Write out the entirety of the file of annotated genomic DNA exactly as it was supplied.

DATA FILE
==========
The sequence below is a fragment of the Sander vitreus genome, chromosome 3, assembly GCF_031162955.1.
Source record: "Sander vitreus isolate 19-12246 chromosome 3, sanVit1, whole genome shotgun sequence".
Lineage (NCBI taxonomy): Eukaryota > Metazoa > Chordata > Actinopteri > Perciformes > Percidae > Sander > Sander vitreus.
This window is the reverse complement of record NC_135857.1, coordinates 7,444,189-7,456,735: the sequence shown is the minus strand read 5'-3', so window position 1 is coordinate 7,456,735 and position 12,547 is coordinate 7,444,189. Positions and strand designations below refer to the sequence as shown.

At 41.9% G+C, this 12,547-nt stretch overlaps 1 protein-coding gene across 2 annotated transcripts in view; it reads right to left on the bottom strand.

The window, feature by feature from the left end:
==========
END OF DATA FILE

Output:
The sequence below is a fragment of the Sander vitreus genome, chromosome 3, assembly GCF_031162955.1.
Source record: "Sander vitreus isolate 19-12246 chromosome 3, sanVit1, whole genome shotgun sequence".
Lineage (NCBI taxonomy): Eukaryota > Metazoa > Chordata > Actinopteri > Perciformes > Percidae > Sander > Sander vitreus.
This window is the reverse complement of record NC_135857.1, coordinates 7,444,189-7,456,735: the sequence shown is the minus strand read 5'-3', so window position 1 is coordinate 7,456,735 and position 12,547 is coordinate 7,444,189. Positions and strand designations below refer to the sequence as shown.

At 41.9% G+C, this 12,547-nt stretch overlaps 1 protein-coding gene across 2 annotated transcripts in view; it reads right to left on the bottom strand.

The window, feature by feature from the left end: